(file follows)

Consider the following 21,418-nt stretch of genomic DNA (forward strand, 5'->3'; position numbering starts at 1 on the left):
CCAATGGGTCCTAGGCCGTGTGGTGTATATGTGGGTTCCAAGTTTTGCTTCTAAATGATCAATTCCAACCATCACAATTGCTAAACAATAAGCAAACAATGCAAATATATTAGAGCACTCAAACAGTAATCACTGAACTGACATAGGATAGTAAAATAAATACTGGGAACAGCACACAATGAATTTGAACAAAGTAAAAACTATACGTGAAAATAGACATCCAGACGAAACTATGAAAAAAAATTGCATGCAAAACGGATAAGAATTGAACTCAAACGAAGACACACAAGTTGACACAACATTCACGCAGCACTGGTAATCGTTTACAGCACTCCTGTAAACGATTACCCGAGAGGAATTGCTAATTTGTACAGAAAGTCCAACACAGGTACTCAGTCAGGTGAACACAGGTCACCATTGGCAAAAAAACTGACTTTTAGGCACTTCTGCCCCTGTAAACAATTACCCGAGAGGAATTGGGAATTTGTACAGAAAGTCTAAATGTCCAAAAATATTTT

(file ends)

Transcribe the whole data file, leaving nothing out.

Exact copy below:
Consider the following 21,418-nt stretch of genomic DNA (forward strand, 5'->3'; position numbering starts at 1 on the left):
CCAATGGGTCCTAGGCCGTGTGGTGTATATGTGGGTTCCAAGTTTTGCTTCTAAATGATCAATTCCAACCATCACAATTGCTAAACAATAAGCAAACAATGCAAATATATTAGAGCACTCAAACAGTAATCACTGAACTGACATAGGATAGTAAAATAAATACTGGGAACAGCACACAATGAATTTGAACAAAGTAAAAACTATACGTGAAAATAGACATCCAGACGAAACTATGAAAAAAAATTGCATGCAAAACGGATAAGAATTGAACTCAAACGAAGACACACAAGTTGACACAACATTCACGCAGCACTGGTAATCGTTTACAGCACTCCTGTAAACGATTACCCGAGAGGAATTGCTAATTTGTACAGAAAGTCCAACACAGGTACTCAGTCAGGTGAACACAGGTCACCATTGGCAAAAAAACTGACTTTTAGGCACTTCTGCCCCTGTAAACAATTACCCGAGAGGAATTGGGAATTTGTACAGAAAGTCTAAATGTCCAAAAATATTTT